The last phrase, “antagonistic ethnic heritages,” might seem a bit antiquated, but I believe McLuhan means that some cultures have different learned perceptual modes that are circular, and therefor may seem “backwards” to Westerners, but are in fact better capable of interfacing the multidimensional realm that new media are moving in. McLuhan has also stated that wars can be the result of clashing paradigms, not just of the opposing society, but as a means of controlling the internal society’s evolving dynamic. In other words, the war in Iraq could be as much about asserting a dominant mode of perception and control locally as it is about dominating a foreign territory.

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Leaving children behind


Lately I’ve taken a break from teaching to focus on writing about education. Like most of us, I am pretty depressed about the state of our schools, and even more distraught that there is little criticism of No Child Left Behind coming to public attention. I truly hope the Democrats advocate for the abolition of this horrendous atrocity of education legislation rather than adding more fuel to the fire by expanding its funding. Sure it sounds great that we should give education more funding, but when you discover the nature of that education policy it gives one pause. The following article contains a bulleted list of why this program is so awful (I highlited the main point that interests me):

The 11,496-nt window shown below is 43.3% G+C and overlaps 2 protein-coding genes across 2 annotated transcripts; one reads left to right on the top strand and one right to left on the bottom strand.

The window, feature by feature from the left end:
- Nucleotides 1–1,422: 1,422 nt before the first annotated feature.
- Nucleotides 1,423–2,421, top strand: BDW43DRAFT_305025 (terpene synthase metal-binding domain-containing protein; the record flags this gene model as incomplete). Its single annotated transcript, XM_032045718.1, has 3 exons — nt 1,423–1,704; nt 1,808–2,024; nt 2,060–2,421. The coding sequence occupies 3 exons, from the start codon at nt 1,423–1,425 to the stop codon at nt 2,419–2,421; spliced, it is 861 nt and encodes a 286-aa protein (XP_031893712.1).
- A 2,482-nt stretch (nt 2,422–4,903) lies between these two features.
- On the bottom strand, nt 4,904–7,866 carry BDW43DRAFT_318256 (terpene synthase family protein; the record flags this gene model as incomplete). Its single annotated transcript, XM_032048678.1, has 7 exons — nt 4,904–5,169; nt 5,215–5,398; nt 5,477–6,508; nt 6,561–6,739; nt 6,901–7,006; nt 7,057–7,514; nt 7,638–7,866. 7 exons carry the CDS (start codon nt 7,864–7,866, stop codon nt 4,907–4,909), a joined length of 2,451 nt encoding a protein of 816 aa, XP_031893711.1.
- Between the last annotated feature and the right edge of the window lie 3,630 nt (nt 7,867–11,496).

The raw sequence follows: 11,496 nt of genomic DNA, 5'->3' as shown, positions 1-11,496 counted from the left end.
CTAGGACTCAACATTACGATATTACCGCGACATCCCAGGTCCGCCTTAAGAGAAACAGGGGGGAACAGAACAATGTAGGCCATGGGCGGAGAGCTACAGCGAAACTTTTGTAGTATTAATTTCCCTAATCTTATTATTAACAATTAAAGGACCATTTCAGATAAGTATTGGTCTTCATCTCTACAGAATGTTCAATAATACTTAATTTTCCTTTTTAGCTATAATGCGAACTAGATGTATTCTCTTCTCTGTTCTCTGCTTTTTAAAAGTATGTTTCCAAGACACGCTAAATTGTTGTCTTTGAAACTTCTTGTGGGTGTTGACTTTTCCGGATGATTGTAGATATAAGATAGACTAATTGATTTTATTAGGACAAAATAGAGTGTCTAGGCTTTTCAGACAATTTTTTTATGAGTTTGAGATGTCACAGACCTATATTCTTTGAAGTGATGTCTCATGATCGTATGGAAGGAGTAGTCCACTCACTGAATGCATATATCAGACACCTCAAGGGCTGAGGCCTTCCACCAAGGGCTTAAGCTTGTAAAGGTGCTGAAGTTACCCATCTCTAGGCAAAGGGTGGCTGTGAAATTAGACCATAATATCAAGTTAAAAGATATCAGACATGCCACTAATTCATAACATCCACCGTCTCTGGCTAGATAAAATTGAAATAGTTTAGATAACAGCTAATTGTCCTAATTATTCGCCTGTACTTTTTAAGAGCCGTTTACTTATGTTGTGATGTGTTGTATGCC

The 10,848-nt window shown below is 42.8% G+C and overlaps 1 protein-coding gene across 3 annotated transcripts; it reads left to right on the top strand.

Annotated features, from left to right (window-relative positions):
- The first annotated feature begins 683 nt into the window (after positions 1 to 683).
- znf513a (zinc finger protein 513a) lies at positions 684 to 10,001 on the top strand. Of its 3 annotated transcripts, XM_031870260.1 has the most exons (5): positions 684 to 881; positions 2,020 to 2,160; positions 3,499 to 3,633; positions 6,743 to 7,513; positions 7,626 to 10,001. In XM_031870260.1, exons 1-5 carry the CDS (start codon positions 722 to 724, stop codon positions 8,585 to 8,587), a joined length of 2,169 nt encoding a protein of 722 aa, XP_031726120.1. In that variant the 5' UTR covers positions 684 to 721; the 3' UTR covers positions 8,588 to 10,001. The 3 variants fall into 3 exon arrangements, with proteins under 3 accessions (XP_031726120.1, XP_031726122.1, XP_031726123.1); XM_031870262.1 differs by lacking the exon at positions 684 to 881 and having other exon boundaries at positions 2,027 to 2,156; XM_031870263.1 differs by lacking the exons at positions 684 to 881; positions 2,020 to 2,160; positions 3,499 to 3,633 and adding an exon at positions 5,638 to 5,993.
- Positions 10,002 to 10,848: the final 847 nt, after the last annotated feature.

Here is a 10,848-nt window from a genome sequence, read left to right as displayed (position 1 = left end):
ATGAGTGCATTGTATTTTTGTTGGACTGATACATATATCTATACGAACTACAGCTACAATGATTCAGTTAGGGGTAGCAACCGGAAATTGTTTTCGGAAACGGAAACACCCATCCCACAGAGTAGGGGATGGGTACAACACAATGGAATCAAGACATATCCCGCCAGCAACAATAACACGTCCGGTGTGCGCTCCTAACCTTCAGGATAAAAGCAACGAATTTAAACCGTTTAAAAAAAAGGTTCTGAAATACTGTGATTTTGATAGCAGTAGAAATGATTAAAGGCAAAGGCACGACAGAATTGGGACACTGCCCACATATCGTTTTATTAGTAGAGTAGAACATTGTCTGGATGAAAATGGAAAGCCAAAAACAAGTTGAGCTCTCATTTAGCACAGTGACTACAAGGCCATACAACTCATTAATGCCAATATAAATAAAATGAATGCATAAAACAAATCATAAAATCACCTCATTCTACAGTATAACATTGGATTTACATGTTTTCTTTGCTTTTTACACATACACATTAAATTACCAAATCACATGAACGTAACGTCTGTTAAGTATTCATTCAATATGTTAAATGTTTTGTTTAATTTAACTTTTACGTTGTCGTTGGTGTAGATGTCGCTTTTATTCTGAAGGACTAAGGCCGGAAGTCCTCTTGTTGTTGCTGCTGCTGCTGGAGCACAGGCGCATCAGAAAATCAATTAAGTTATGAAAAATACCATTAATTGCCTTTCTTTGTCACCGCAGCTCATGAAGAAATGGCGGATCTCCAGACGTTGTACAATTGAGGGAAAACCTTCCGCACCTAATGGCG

Truthdig – Reports – Leaving Children Behind:

The real problem is that students are disengaged from their education, and disengaged students ultimately drop out, as more than 50 percent do in large urban and poor rural schools. The antidote to dropouts is a rich and diverse curriculum offered under improved teaching conditions.

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Are ‘Baby Einsteins’ marching to war?

Marketplace: Iraq war justified? Maybe for Baby Einsteins:

By targeting babies, companies are marketing not just products but lifelong habits, hardwiring dependence on media before babies even have a chance to grow and develop the way they do it best, through hands-on creative play. And it’s through playing that children learn, among other things, skills essential to thriving in and protecting democratic society — critical thinking, initiative, problem solving and empathy.

That’s in contrast to what children learn from the more than 40 hours a week they spend with commercially-dominated media — unthinking brand loyalty, impulse buying and a belief that all the world’s a market. Corporate values embraced and pushed by the Bush administration.

During the build-up to the Iraq war, the President’s chief of staff was asked why Bush waited until September to promote the invasion. He replied, “From a marketing point of view, you don’t introduce new products in August.”

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Refusing an Inconvenient Truth